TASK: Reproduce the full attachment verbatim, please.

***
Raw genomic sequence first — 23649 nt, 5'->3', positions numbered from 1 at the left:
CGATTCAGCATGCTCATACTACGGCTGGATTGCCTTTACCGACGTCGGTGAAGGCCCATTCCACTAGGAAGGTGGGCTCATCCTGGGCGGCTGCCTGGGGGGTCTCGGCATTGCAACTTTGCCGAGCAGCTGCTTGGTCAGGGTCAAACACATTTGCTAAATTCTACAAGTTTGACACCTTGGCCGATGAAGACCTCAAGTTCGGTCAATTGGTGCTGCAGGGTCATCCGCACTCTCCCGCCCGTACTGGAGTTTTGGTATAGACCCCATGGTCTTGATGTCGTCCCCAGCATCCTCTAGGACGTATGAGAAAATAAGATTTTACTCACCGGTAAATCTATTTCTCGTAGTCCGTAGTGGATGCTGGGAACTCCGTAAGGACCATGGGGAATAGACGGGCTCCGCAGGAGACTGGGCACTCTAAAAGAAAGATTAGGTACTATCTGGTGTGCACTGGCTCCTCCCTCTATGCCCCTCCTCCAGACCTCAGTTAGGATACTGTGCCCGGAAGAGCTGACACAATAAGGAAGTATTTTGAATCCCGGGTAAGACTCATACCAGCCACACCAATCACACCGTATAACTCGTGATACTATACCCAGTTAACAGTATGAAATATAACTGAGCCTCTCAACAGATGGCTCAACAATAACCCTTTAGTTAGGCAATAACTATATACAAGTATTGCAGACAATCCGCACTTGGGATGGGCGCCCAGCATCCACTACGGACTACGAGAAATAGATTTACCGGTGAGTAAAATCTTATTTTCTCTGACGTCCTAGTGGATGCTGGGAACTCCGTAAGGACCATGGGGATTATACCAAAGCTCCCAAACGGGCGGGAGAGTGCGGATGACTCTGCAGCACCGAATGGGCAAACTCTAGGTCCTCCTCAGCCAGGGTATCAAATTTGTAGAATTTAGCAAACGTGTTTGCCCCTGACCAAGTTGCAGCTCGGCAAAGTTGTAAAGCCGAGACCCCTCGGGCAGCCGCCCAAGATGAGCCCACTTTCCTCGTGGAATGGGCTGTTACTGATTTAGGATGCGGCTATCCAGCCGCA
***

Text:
Raw genomic sequence first — 23649 nt, 5'->3', positions numbered from 1 at the left:
CGATTCAGCATGCTCATACTACGGCTGGATTGCCTTTACCGACGTCGGTGAAGGCCCATTCCACTAGGAAGGTGGGCTCATCCTGGGCGGCTGCCTGGGGGGTCTCGGCATTGCAACTTTGCCGAGCAGCTGCTTGGTCAGGGTCAAACACATTTGCTAAATTCTACAAGTTTGACACCTTGGCCGATGAAGACCTCAAGTTCGGTCAATTGGTGCTGCAGGGTCATCCGCACTCTCCCGCCCGTACTGGAGTTTTGGTATAGACCCCATGGTCTTGATGTCGTCCCCAGCATCCTCTAGGACGTATGAGAAAATAAGATTTTACTCACCGGTAAATCTATTTCTCGTAGTCCGTAGTGGATGCTGGGAACTCCGTAAGGACCATGGGGAATAGACGGGCTCCGCAGGAGACTGGGCACTCTAAAAGAAAGATTAGGTACTATCTGGTGTGCACTGGCTCCTCCCTCTATGCCCCTCCTCCAGACCTCAGTTAGGATACTGTGCCCGGAAGAGCTGACACAATAAGGAAGTATTTTGAATCCCGGGTAAGACTCATACCAGCCACACCAATCACACCGTATAACTCGTGATACTATACCCAGTTAACAGTATGAAATATAACTGAGCCTCTCAACAGATGGCTCAACAATAACCCTTTAGTTAGGCAATAACTATATACAAGTATTGCAGACAATCCGCACTTGGGATGGGCGCCCAGCATCCACTACGGACTACGAGAAATAGATTTACCGGTGAGTAAAATCTTATTTTCTCTGACGTCCTAGTGGATGCTGGGAACTCCGTAAGGACCATGGGGATTATACCAAAGCTCCCAAACGGGCGGGAGAGTGCGGATGACTCTGCAGCACCGAATGGGCAAACTCTAGGTCCTCCTCAGCCAGGGTATCAAATTTGTAGAATTTAGCAAACGTGTTTGCCCCTGACCAAGTTGCAGCTCGGCAAAGTTGTAAAGCCGAGACCCCTCGGGCAGCCGCCCAAGATGAGCCCACTTTCCTCGTGGAATGGGCTGTTACTGATTTAGGATGCGGCTATCCAGCCGCA